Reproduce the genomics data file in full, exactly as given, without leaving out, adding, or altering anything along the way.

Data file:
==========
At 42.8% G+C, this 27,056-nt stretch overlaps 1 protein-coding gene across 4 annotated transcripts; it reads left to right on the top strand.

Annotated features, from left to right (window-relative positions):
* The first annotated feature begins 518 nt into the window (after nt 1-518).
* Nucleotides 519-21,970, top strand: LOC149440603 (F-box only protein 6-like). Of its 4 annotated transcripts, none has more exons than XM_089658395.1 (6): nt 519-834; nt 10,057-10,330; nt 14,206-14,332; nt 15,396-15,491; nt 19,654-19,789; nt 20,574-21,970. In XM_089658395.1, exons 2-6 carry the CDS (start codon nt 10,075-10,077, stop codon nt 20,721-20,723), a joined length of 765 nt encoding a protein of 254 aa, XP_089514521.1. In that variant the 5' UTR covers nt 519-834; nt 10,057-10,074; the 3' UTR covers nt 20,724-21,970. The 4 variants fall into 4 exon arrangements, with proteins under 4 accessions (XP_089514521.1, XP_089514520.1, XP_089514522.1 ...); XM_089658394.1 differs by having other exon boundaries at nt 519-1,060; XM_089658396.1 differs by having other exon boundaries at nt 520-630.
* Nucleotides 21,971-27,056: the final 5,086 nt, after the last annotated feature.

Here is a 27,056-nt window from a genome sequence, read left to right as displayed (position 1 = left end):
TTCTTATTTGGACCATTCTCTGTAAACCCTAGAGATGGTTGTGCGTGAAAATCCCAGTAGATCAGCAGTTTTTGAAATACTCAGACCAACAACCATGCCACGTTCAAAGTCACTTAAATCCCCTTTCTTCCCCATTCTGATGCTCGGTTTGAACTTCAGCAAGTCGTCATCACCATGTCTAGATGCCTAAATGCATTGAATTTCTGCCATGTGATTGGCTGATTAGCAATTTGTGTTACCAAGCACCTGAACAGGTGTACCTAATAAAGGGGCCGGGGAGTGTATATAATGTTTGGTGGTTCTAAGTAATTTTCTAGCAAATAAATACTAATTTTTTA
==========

At 42.8% G+C, this 27,056-nt stretch overlaps 1 protein-coding gene across 4 annotated transcripts; it reads left to right on the top strand.

Annotated features, from left to right (window-relative positions):
* The first annotated feature begins 518 nt into the window (after nt 1-518).
* Nucleotides 519-21,970, top strand: LOC149440603 (F-box only protein 6-like). Of its 4 annotated transcripts, none has more exons than XM_089658395.1 (6): nt 519-834; nt 10,057-10,330; nt 14,206-14,332; nt 15,396-15,491; nt 19,654-19,789; nt 20,574-21,970. In XM_089658395.1, exons 2-6 carry the CDS (start codon nt 10,075-10,077, stop codon nt 20,721-20,723), a joined length of 765 nt encoding a protein of 254 aa, XP_089514521.1. In that variant the 5' UTR covers nt 519-834; nt 10,057-10,074; the 3' UTR covers nt 20,724-21,970. The 4 variants fall into 4 exon arrangements, with proteins under 4 accessions (XP_089514521.1, XP_089514520.1, XP_089514522.1 ...); XM_089658394.1 differs by having other exon boundaries at nt 519-1,060; XM_089658396.1 differs by having other exon boundaries at nt 520-630.
* Nucleotides 21,971-27,056: the final 5,086 nt, after the last annotated feature.

Here is a 27,056-nt window from a genome sequence, read left to right as displayed (position 1 = left end):
TTCTTATTTGGACCATTCTCTGTAAACCCTAGAGATGGTTGTGCGTGAAAATCCCAGTAGATCAGCAGTTTTTGAAATACTCAGACCAACAACCATGCCACGTTCAAAGTCACTTAAATCCCCTTTCTTCCCCATTCTGATGCTCGGTTTGAACTTCAGCAAGTCGTCATCACCATGTCTAGATGCCTAAATGCATTGAATTTCTGCCATGTGATTGGCTGATTAGCAATTTGTGTTACCAAGCACCTGAACAGGTGTACCTAATAAAGGGGCCGGGGAGTGTATATAATGTTTGGTGGTTCTAAGTAATTTTCTAGCAAATAAATACTAATTTTTTA